Tag Archives: Retinol

Six Reasons To Use A Serum

woman examining herself in the mirror

CTM. Cleanser. Toner. Moisturizer. It’s all you need. The three basic steps. Everything else is just unnecessary, right? We’re all into compacting our skin routines, finding products that multitask and cutting out the extraneous, and these can be valuable time-savers. However, the serum may be a rare exception. It’s one of those products that is worth investing a few extra minutes a day for. In fact, if you’re already using a serum, you might even say it’s worth sacrificing a few minutes of sleep for. What is it about this wonder product that makes it such a great investment? Read on to find out.

They’re Powerful
According to Zoe Weisman, director of product development at Advanced Clinicals, it has a lot to do with content. “Serums tend to be more concentrated when it comes to the active ingredient.” That means that whatever the star ingredient in your serum, be it retinol, vitamin C, hyaluronic acid or another noted skin enhancer, a serum is likely to have a more potent dose that your average moisturizer with the same active ingredient. Weisman also advises looking for a product in an opaque bottle with an airtight lid to prevent oxidation. Smiling woman in white at mirror

There’s One For Everyone
If your skin tends to be on the dry side, Weisman suggests investing in a serum with hyaluronic acid to draw moisture to the skin, which will help to plump up lines and fill in depressions. If dark spots are your concern, vitamin C will prevent damage and hyper pigmentation, while vitamin A (retinol) will increase cell turnover and decrease wrinkles.

Layering
Another of benefit of serum is their light weight and easy absorption, which lend themselves to layering. That means you can combine serums to address different problems, or add one under your moisturizer, SPF, or foundation without creating a pile up.

Eye Serums are the New Eye Cream
If you’re looking to compartmentalize your beauty routine, while still incorporating a serum, you may want to give your sticky eye cream its walking papers. “The ideal,” says Weisman, “is a milky serum. You get the light texture and high potency of serum plus the milky aspect that makes it moisturizing.”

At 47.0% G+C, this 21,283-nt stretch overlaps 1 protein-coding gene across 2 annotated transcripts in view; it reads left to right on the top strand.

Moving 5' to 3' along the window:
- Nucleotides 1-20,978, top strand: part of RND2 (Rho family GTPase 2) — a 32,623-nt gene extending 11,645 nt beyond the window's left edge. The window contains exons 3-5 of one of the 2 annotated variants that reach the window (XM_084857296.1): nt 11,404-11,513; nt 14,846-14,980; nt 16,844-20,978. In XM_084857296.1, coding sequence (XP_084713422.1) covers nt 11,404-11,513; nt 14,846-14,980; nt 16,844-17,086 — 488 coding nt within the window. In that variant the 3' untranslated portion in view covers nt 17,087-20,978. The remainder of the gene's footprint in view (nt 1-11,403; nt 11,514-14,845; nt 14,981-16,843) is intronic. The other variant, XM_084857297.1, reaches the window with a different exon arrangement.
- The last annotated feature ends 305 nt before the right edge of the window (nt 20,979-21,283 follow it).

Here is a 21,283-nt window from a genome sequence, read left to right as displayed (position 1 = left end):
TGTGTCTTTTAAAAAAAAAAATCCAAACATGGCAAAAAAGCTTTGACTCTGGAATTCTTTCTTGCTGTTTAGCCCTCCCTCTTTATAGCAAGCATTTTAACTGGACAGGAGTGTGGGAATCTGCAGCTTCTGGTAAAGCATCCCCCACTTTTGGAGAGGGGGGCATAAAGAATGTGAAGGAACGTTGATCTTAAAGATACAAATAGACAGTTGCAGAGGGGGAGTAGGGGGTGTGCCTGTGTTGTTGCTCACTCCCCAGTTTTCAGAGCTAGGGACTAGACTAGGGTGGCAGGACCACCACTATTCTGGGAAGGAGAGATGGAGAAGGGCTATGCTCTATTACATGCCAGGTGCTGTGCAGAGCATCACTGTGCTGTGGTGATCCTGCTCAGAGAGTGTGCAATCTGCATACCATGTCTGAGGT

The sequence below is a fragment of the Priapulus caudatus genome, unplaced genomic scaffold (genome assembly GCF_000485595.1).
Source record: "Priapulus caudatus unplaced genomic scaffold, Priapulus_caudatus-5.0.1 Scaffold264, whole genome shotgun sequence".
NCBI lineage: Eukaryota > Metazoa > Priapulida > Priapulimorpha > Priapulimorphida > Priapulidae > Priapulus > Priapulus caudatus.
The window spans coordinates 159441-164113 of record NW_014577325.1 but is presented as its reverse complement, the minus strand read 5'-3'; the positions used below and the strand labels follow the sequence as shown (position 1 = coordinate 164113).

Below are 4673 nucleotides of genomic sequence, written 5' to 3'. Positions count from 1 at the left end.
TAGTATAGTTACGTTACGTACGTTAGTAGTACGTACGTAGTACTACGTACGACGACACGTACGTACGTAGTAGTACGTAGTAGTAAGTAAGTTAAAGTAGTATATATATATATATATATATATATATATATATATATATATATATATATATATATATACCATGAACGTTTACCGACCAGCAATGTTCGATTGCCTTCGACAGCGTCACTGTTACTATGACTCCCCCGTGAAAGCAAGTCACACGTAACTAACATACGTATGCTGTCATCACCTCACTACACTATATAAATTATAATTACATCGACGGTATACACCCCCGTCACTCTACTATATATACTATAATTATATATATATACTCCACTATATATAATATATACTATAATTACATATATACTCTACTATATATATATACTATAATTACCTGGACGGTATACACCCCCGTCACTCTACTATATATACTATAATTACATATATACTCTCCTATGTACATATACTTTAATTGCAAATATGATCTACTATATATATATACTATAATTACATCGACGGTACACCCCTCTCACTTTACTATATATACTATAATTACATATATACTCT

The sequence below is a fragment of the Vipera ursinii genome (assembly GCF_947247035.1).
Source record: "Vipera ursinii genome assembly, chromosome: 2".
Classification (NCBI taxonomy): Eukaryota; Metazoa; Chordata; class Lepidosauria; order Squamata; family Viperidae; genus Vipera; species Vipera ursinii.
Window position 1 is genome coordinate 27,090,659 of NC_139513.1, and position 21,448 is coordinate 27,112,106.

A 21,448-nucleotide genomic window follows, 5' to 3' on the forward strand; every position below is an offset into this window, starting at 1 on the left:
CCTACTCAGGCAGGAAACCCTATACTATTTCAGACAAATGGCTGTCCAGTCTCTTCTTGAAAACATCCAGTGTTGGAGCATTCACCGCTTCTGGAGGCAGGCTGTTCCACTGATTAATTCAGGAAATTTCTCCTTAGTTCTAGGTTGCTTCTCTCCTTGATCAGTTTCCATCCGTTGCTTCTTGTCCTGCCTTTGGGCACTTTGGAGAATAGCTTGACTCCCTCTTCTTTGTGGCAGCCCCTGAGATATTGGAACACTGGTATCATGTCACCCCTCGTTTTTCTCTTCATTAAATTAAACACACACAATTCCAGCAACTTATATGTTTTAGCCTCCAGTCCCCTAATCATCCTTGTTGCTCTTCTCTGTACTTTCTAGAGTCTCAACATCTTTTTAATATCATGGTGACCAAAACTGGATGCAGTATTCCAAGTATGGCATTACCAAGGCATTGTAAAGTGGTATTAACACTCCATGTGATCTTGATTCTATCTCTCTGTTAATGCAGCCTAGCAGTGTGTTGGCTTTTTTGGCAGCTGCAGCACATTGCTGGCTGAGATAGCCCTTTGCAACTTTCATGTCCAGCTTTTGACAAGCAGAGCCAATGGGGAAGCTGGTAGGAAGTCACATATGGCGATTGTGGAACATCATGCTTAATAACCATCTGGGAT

Happy woman applying eye serum at mirror

Benefits Go Below the Neck
If you love your serum, why stop at the jawline? There are serums designed for the neck and décolletage. “If you think about it, ” says Weisman, “this is a bad time for necks since we’re always hunched over our phones.” In fact, if you’re really serum happy there are full body serums to soften stretch marks, and smoothen cellulite, and hand serums to moisturize and treat age spots.

Penetration
Penetration. We’re always wondering whether it happens or not. With serums, the answer is a resounding, “Yes.” Serums’ lightweight formulas absorb better and penetrate more deeply into your skin than moisturizer, so you get better results with no residue.

Why do you love your serum? Let us know what your serum does for you!

5 Common Skin Care Ingredients That Can Cause Allergies

Woman checking face at mirror

Were you the kid in school who could never eat the cookies during snack time because you had a nut allergy? Life is rough for the allergy sensitive. Whenever there is something great that everyone seems to love, it makes you break out in hives or start sneezing uncontrollably. Like skin care products. Just when you find a skincare product that is really working for you, it turns on you, causing you to break out itching and scratching. While little can be done to stop your allergies, there are ways to save some heartache, by avoiding certain products, to begin with. Here are some ingredients to look out for when you’re buying products.

Salicylic Acid
Dendy Engelmen, MD, explains that salicylic acid is, “the same active ingredient in aspirin and three to five percent of the population is sensitive to aspirin too.” If your product contains salicylic acid, you’re probably using it to fight blemishes, but you should know that it’s likely to cause inflammation and hives as well. The allergy sensitive is better off using benzoyl peroxide.

Aluminum
Aluminum is usually found lurking in your antiperspirant or deodorant because it reduces sweating. However, because it is a salt, it can also cause itching, swelling, and redness. Engleman recommends using magnesium oil, which prevents sweating using ninasium chloride, or aluminum-free antiperspirants and deodorants.

Glycolic Acid
It seems that the things about glycolic acid that make it so good for your skin are the same things that make it so bad for your skin. David Bank, MD, explains, “This acid is so small that it’s very good at penetrating into the skin. On the efficacy side, it’s great. But that rapid entry can make it more irritating.” If you’re experiencing redness or drying from glycolic acid, you may want to replace it with lactic acid, which is, “physically larger so it releases more gradually over time.”

Sulfate
Bank clarifies that “When people use the word sulfates, they’re particularly referring to sodium lauryl sulfate. These detergents are found in cleansers and shampoos and can cause redness and dryness on sensitive eczema-prone skin.” For a milder treatment, look for products which are sulfate free or shampoos containing sodium laureth sulfate instead.

Retinol